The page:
Warning message

Activists tell Telangana High Court there is no clarity from the Ministry of Home Affairs on how police should treat the public during the lockdown.

Telangana police attack citizens stepping out to get groceries
Coronavirus Coronavirus Friday, May 01, 2020 - 11:13

Nearly 40 days since the lockdown began in Telangana, the state police have been caught unleashing a spree of assaults on members of the public: journalists returning home from work, people stepping out to buy rations, doctors and frontline workers; police have seized citizens’ vehicles and slapped cases for lockdown violations, breaking bones in the process. While police violence has been recorded across the country, in Telangana, the number of instances rose since the second phase of lockdown began on April 14.

Mohammad Asgar Nawar was out buying groceries at around 11 am in Hasan Nagar on April 19 when the Rajendranagar police assaulted him and others. In Telangana, the state government had imposed a curfew from 7 pm to 6 am the following day— while shops were initially allowed to stay open till 6 pm, the timings were later cut short to 11 am.

“They beat us and we ran into a construction site in a hurry. I fell from the top of the building. The people and the police left me there. Later, some people from the locality moved me to the Osmania General Hospital. Now, both my legs are fractured. I have four children and there is no food at home. If we eat in the morning, we get our next meal only in the evening. There is not even 1 kg of rice at home for us to eat,” recalls Mohammad. In this instance, no action was taken against the police nor an enquiry carried out.

In another case, Mohammad Khaleem, a resident of Mailardevpally, was out buying milk for his daughter when he was assaulted by police patrolling the area. The police were reportedly chasing a group of youngsters violating lockdown when they stumbled upon Khaleem.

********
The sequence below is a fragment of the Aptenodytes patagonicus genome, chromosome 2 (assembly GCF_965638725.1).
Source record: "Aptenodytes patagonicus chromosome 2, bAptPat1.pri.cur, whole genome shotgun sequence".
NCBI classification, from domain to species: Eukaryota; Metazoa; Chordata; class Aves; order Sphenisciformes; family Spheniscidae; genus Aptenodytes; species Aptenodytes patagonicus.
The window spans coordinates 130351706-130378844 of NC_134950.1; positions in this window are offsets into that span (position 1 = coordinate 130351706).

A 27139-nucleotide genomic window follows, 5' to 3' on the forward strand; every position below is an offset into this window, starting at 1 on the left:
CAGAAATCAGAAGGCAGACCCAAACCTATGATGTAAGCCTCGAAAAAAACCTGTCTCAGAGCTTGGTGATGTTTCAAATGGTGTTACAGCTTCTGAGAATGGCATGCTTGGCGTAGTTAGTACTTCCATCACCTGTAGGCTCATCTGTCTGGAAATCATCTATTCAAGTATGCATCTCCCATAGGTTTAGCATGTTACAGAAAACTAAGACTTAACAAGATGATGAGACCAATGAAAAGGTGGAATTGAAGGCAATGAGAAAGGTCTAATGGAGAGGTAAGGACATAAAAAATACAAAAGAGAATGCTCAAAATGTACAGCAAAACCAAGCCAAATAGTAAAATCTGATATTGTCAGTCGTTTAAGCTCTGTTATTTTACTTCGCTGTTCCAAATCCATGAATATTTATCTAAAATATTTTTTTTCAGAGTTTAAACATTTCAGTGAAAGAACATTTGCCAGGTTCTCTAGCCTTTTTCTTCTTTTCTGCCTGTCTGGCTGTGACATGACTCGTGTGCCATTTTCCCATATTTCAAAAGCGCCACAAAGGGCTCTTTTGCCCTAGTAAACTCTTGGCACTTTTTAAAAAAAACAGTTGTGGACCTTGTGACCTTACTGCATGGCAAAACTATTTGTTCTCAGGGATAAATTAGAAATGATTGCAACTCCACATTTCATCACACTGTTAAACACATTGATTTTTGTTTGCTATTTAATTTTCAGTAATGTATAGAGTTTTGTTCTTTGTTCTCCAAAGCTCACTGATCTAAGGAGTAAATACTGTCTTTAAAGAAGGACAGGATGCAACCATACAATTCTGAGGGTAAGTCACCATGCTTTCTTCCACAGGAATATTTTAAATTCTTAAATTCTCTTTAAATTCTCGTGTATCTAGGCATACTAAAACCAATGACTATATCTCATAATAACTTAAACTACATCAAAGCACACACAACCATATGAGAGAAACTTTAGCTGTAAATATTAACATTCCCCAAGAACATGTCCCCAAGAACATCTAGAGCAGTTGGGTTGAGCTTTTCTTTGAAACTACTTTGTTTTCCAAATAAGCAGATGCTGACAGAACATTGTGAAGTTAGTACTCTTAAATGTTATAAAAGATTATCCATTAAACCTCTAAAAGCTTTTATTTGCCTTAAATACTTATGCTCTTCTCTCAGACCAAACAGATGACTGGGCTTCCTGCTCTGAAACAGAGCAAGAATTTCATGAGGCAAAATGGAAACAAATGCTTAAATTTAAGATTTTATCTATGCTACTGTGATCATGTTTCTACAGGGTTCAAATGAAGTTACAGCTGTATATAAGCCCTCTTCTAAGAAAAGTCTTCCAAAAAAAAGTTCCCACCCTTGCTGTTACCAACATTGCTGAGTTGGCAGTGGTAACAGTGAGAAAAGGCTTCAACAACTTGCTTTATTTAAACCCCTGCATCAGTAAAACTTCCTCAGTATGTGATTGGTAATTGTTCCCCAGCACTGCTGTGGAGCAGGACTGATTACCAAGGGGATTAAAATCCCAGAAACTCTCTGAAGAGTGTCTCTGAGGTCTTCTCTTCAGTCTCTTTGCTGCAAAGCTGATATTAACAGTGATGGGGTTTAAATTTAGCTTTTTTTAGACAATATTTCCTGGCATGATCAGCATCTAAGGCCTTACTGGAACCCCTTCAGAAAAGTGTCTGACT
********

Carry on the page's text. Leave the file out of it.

The Assistant Commissioner of Police for Rajendranagar, K Ashok Chakravarthy told The New Indian Express that Khaleem also ran but accidentally fell into a drain and broke his leg. The police official said his team shifted Khaleem to Osmania Hospital.

“They beat me up and left me, saying go to the hospital. I now have two fractures, they will now have to put a rod in my legs. I have two children,” says Khaleem.

Khaleem insists that he stood still but was assaulted, resulting in him falling into a drain. The officials dumped him into an auto and sent him to hospital, Khaleem alleges.

The Telangana police often claim that they are ‘people-friendly police’. The instances of assaults and injuries, however, tell a different story.

Under the Mir Alam police station limits, an auto, driven by a person with disabilities, was seized on the morning of April 24. The man had set up a mango stall and had come to retrieve the mangoes before they began rotting. He was detained at 9 am and was asked to wait till 5 pm before his vehicle was finally released.

 

 

A video of sub-inspector Chandramouli of Moghalpura police station, abusing locals and confiscating vehicles of those who had stepped out to get rations, had also gone viral. The officer was subsequently transferred to the police headquarters.

 

 

On April 25, a video reportedly shot in Falaknuma surfaced where police were seen damaging vehicles parked outside homes in a residential area. No action was taken.

 

 

Cow vigilantism under police watch?

On April 9, images of RSS workers manning checkpoints under the Rachakonda police commissionerate in Hyderabad surfaced online. Rachakonda Police Commissioner Mahesh Bhagwat denied issuing any permission to the workers. Pictures showed RSS workers carrying lathis and checking documents of motorists.

On April 24, two Muslim men were allegedly assaulted and abused for carrying buffalo meat by cow vigilantes under the Ghatkesar police limits which falls under the Rachakonda commissionerate. Hafiz Aleem and his brother had broken the 3 km travel limit rule in place during the lockdown and had gone to collect meat from Bhongir. While returning, they were stopped by a group of men who allegedly assaulted and abused the duo, all the while recording the incident.

Recalling the ordeal, Hafiz had told TNM, “I went to Bhongir to my friend’s beef stall. While I was returning home along with my brother, I was stopped twice near Edulabad. At the first checking point, there were only a couple of men. They obstructed us because of religious profiling. They let us go and probably alerted their gang. This mob of 15-20 stopped us a few metres ahead.  They harassed us for several minutes.”

“They abused us a lot and physically attacked us. After a lot of pleading, we somehow managed to escape," he added.

Hafiz alleged that the police too assaulted them for violating the lockdown. In the video, the police are seen standing by as vigilantes wield lathis.